Judaism: Reb Elimelech's Reach
On the 21st day of Adar ( March 3. 2013 this year) tens of thousands of Jews will again be traveling to Lizhensk, Poland to visit the grave of Reb Elimelech of Lizhensk on his Yahrzeit, the anniversary of his death.
Reb Elimelech (1717-1787), a renowned Hassidic master, succeeded his teacher, Reb Dov Ber, the Maggid of Mezheritch, who inherited the mantle of leadership from the Baal Shem Tov, originator of the Hasidic movement. Reb Elimelch’s students included the founders of the largest Hassidic dynasties; Kotzk, Gur, Belz, Sanz, Isbica, Radzin and Satmar.
Reb Elimelech, also known as the "Noam Elimelech", penned a legendary eponymous book on the Torah. Miraculous powers are ascribed to this work and interestingly, today it is often placed in hospital maternity rooms in Jerusalem as a segula (instrument of Divine protection).
There are wondrous stories about Reb Elimelech and his miracles, but he is most renowned for his great love of all Jews and for his sensitivity to the plight of widows and orphans.
In his “Prayer Before Prayer” he asks G-d:
"Protect and shield us from jealousy between fellows.
Let not jealousy enter our hearts and may others not be jealous of us.
On the contrary, place in our hearts the ability to see only the good in our friends and not their shortcomings!
May we speak to each other in a way that is straight and desirable in Your eyes. May there be no hatred between friends, Heaven forbid..."
Notwithstanding my Hassidic ancestry which includes direct descent from Reb Elimelech, while growing up in Haifa, Israel I never felt my Hassidic pedigree to be germane. I never imagined that my family’s forgotten roots in a small Polish shtetl would resurface in my own life.
Following my mother’s passing four years ago an unexpected link reappeared.
In the winter of 1939, as the Nazis reentered the shtetl of Tarnegrod where they lived, my grandparents made the wrenching decision to abandon their home and attempt to cross into Soviet-held territories. With their six daughters in tow and against the pronouncements of their Rabbi, who urged them to stay, my grandmother, who was adamant, insisted on going.
Descendants of the illustrious Reb Elimelech, the family had lived in this region in Poland for generations. Throwing caution to the wind, and partially buried under essential possessions and salvaged bolts of fabric from their erstwhile textile store, they set off in the dead of night in a horse-driven carriage and headed east into the unknown.
At the edge of the shtetl, my grandfather and his beloved leader Rabbi Josef Moshe Naftali Teicher walked alongside the slowly moving carriage, bidding each other tearful farewells, hoping to be reunited shortly. The dirt roads were swarming with celebrating Nazi soldiers streaming into the shtetl. Amidst great peril, my grandparents and their daughters miraculously reached the Soviet Union. Rabbi Teicher was discovered hiding in a shelter and unceremoniously shot dead. Almost all of the remaining 3000 Jews of Tarnegrod were annihilated at the Belzec Death Camp.
In 1945, after grueling years of bare survival in Siberia, Tajikistan and Uzbekistan, my grandparents and their six daughters slogged their way back to the Eschwege Displaced Persons camp in Germany. As the oldest daughter, my mother Penina (Pearl) was singularly credited with her family’s survival. She met and married my father in the DP camp and the remnants of the surviving family moved to Palestine.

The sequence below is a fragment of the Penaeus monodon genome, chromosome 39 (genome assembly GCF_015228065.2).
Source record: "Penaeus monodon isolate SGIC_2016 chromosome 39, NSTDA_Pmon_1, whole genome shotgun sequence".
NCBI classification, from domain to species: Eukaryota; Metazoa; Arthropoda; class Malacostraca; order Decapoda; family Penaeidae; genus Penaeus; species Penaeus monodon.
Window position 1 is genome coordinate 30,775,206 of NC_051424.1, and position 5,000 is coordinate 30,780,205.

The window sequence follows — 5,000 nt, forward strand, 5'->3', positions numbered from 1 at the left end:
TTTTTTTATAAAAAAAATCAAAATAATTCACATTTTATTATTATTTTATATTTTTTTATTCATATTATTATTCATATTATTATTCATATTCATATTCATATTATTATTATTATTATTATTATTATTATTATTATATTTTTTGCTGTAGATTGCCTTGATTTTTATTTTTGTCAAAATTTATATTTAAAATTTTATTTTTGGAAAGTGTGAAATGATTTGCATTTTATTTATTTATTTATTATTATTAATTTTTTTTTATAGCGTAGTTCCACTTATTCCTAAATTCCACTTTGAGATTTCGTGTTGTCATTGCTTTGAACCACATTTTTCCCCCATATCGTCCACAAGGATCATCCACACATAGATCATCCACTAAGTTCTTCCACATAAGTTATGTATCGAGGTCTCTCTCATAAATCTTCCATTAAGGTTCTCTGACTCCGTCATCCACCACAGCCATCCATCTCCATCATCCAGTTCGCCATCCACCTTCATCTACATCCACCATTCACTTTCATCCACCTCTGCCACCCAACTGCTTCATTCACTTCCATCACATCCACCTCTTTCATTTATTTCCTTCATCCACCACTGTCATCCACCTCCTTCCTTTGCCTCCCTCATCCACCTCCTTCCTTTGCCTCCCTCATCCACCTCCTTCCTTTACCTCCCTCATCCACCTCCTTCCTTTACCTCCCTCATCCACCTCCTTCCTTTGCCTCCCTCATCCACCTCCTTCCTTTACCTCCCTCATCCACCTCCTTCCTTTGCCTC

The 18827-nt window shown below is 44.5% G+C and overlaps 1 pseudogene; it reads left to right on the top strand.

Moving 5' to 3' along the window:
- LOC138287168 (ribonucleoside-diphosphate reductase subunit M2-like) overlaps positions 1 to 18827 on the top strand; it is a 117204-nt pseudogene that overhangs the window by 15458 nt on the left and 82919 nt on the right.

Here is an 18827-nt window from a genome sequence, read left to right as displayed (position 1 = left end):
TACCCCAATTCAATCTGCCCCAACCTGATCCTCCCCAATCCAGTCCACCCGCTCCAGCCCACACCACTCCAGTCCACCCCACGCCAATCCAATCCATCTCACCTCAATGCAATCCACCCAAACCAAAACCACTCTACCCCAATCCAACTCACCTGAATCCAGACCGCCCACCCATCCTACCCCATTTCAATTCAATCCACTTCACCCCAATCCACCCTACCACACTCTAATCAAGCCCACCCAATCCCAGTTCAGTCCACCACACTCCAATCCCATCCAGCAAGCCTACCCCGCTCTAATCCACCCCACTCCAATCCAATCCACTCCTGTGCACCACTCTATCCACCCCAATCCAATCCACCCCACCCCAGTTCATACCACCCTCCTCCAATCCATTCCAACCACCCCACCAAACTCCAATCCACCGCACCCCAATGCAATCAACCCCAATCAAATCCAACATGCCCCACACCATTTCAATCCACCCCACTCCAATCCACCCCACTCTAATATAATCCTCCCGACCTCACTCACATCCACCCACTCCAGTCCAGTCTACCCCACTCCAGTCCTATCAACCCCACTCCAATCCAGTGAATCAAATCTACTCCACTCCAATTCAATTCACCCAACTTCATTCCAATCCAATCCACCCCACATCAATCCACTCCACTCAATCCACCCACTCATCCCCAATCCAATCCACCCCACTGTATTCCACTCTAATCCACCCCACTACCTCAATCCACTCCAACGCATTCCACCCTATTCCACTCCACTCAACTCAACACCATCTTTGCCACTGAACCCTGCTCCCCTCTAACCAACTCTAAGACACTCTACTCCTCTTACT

Shtetl life, Hassidic Rebbes and the Noam Elimelech family tree were a distant memory. Hassidic melodies such as Reb Elimelech’s famous niggun were replaced by Hebrew songs such as “ We came to this land to build and to be rebuilt”. The newest incarnation of the Jew emerged in our family; Zionist, soldier, modern, self reliant, and despite all the unspeakable horror, still staunchly believing and observant.
My mother, of blessed memory, passed away four years ago. The first anniversary of her death occurred on a Saturday night. It is customary to recite the memorial prayer Kel Maleh Rachamim in public at the afternoon Mincha service preceding the end of the Sabbath. Trembling while holding the Torah scroll, I recited the traditional prayer.
Following the completion of services, a visiting Israeli rabbi, whom I had never met previously, approached me and asked “whose Yahrzeit are you observing”? “My mother’s,” I answered hesitantly, “it begins tonight”.
Smiling, he remarked, “You know, of course, that tonight, the eve of the 21st day of Adar is the Yahrzeit of the holy Reb Elimelech?” Astonished, I immediately called my only sister in Israel to inform her of this startling coincidence. Before I could relate my serendipitous discovery. she interrupted my breathless voice with “I know. I know. My son brought home a Torah newsletter from the synagogue this morning and I read that thousands of Jews will be leaving for Poland TONIGHT to celebrate Reb Elimielch’s Yahrzeit.”
Two siblings 6000 miles apart discover independently, hours before the first anniversary of their mother's death, that her passing exactly coincides with the anniversary of the death of her illustrious ancestor.
I asked my close friend Professor David Kazhdan, former Chair of Mathematics at Harvard University and recipient of the Israel Prize: “When does coincidence become a religious experience?”
“The first time”, he answered.
Several months later I visited the grave of Rebbe Elimelch in Lizhensk, Poland.
For the first time.